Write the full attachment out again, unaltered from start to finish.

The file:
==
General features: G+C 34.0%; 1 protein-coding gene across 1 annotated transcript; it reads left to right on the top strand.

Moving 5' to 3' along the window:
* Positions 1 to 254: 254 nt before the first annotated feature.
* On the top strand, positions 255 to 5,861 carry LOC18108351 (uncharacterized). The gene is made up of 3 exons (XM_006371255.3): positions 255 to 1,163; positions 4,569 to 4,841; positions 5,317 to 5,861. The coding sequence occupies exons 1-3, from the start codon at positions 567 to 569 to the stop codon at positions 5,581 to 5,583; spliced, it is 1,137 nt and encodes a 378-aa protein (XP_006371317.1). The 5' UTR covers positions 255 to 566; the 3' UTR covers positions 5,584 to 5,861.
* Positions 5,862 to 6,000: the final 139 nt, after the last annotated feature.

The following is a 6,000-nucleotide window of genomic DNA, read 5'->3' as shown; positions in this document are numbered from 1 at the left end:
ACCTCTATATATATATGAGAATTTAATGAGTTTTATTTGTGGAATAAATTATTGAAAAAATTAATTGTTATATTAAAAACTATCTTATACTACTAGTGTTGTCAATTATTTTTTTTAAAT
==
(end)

General features: G+C 34.0%; 1 protein-coding gene across 1 annotated transcript; it reads left to right on the top strand.

Moving 5' to 3' along the window:
* Positions 1 to 254: 254 nt before the first annotated feature.
* On the top strand, positions 255 to 5,861 carry LOC18108351 (uncharacterized). The gene is made up of 3 exons (XM_006371255.3): positions 255 to 1,163; positions 4,569 to 4,841; positions 5,317 to 5,861. The coding sequence occupies exons 1-3, from the start codon at positions 567 to 569 to the stop codon at positions 5,581 to 5,583; spliced, it is 1,137 nt and encodes a 378-aa protein (XP_006371317.1). The 5' UTR covers positions 255 to 566; the 3' UTR covers positions 5,584 to 5,861.
* Positions 5,862 to 6,000: the final 139 nt, after the last annotated feature.

The following is a 6,000-nucleotide window of genomic DNA, read 5'->3' as shown; positions in this document are numbered from 1 at the left end:
ACCTCTATATATATATGAGAATTTAATGAGTTTTATTTGTGGAATAAATTATTGAAAAAATTAATTGTTATATTAAAAACTATCTTATACTACTAGTGTTGTCAATTATTTTTTTTAAAT